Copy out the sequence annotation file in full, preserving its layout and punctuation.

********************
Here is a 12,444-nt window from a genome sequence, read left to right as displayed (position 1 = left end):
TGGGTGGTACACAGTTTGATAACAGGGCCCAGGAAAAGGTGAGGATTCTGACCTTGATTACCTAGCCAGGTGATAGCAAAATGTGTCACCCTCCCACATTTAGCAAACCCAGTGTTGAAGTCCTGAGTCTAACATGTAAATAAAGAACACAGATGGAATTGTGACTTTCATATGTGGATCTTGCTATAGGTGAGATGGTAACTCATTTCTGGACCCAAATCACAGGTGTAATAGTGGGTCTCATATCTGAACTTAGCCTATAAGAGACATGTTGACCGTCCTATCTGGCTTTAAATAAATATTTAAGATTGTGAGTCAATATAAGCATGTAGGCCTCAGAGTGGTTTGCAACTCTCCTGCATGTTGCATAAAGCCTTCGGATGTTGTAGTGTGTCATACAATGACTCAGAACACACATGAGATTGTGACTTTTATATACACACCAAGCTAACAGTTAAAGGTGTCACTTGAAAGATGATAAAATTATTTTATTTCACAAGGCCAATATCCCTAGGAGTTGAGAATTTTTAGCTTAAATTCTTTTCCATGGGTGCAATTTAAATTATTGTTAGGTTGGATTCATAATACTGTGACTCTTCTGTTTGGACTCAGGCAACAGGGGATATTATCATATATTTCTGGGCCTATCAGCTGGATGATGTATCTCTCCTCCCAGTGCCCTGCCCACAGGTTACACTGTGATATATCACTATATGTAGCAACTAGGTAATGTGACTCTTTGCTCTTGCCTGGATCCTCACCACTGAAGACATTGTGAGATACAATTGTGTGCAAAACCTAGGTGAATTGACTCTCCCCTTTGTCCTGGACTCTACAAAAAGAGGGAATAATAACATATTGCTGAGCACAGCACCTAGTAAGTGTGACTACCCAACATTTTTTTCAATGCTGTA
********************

Here is a 12,444-nt window from a genome sequence, read left to right as displayed (position 1 = left end):
TGGGTGGTACACAGTTTGATAACAGGGCCCAGGAAAAGGTGAGGATTCTGACCTTGATTACCTAGCCAGGTGATAGCAAAATGTGTCACCCTCCCACATTTAGCAAACCCAGTGTTGAAGTCCTGAGTCTAACATGTAAATAAAGAACACAGATGGAATTGTGACTTTCATATGTGGATCTTGCTATAGGTGAGATGGTAACTCATTTCTGGACCCAAATCACAGGTGTAATAGTGGGTCTCATATCTGAACTTAGCCTATAAGAGACATGTTGACCGTCCTATCTGGCTTTAAATAAATATTTAAGATTGTGAGTCAATATAAGCATGTAGGCCTCAGAGTGGTTTGCAACTCTCCTGCATGTTGCATAAAGCCTTCGGATGTTGTAGTGTGTCATACAATGACTCAGAACACACATGAGATTGTGACTTTTATATACACACCAAGCTAACAGTTAAAGGTGTCACTTGAAAGATGATAAAATTATTTTATTTCACAAGGCCAATATCCCTAGGAGTTGAGAATTTTTAGCTTAAATTCTTTTCCATGGGTGCAATTTAAATTATTGTTAGGTTGGATTCATAATACTGTGACTCTTCTGTTTGGACTCAGGCAACAGGGGATATTATCATATATTTCTGGGCCTATCAGCTGGATGATGTATCTCTCCTCCCAGTGCCCTGCCCACAGGTTACACTGTGATATATCACTATATGTAGCAACTAGGTAATGTGACTCTTTGCTCTTGCCTGGATCCTCACCACTGAAGACATTGTGAGATACAATTGTGTGCAAAACCTAGGTGAATTGACTCTCCCCTTTGTCCTGGACTCTACAAAAAGAGGGAATAATAACATATTGCTGAGCACAGCACCTAGTAAGTGTGACTACCCAACATTTTTTTCAATGCTGTA